“People come, people go,” said author Nicholas Sparks. “They’ll drift in and out of your life, almost like characters in a favorite book.”
What applies to life and chick flicks—believe it or not—applies to basketball as well.
Some players take the NBA world—and our own—by storm, but then fade away—sometimes slowly, sometimes almost as quickly as they arrived. How and why these characters have “drifted” can vary, be it injury (Grant Hill), personal issues (Shawn Kemp) or simply being overhyped (Derrick Coleman).
Hill remains a valuable role player who could have been so much more if his body held up. Coleman was a serviceable player who, as a former No. 1 overall pick, was compared favorably to Karl “The Mailman” Malone, but instead just seemed to mail it in. And, with all the baby mama drama, it’s a gross injustice that Kemp doesn’t have his own reality show yet.
(And that, folks, is my quick homage to the 1990s.)
But then there are those who are transcendent enough to leave a legacy that will last a lifetime. A handful of them were displayed on center stage—er, court, during Sunday’s All-Star Game. Eventually, those men, among other active ballers, will most assuredly find themselves on an even grander stage, albeit in a much less grand location: The Basketball Hall of Fame in tropical Springfield, Massachusetts!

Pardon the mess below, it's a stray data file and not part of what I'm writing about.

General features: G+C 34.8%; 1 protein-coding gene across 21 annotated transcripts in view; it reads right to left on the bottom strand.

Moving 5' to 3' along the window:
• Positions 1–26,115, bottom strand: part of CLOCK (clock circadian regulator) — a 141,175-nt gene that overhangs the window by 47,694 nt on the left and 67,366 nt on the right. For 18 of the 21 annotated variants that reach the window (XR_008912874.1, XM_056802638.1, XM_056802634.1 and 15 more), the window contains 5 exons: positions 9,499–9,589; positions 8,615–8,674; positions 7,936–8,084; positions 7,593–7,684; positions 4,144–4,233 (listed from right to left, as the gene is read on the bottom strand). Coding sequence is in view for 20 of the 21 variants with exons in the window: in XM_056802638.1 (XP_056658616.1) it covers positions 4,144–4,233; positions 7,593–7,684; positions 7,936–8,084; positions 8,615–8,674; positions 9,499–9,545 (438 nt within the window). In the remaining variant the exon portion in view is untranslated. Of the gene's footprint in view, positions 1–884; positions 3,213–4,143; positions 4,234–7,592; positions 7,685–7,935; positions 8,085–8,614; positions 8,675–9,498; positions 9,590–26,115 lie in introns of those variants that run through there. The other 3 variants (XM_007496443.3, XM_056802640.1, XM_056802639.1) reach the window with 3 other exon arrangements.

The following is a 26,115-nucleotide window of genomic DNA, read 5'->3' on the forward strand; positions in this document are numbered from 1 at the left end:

The following legacy-leavers, if they were to retire today, would leave no doubt of their inevitable inductions. FYI: “If they were to retire today” are the key words, which is why the Kevin Durants and Dwight Howards and Chris Pauls of the world are not included.
The criteria for inclusion are simple and fair: duration (at least 10 seasons in the league), transcendence (what mark they will leave on the game, including individual stats and accolades) and team success (championship rings help, but impact on an organization is key).
Agree or disagree with the rankings or omissions? There’s a comment box below. Indulge the webosphere with your words of wisdom.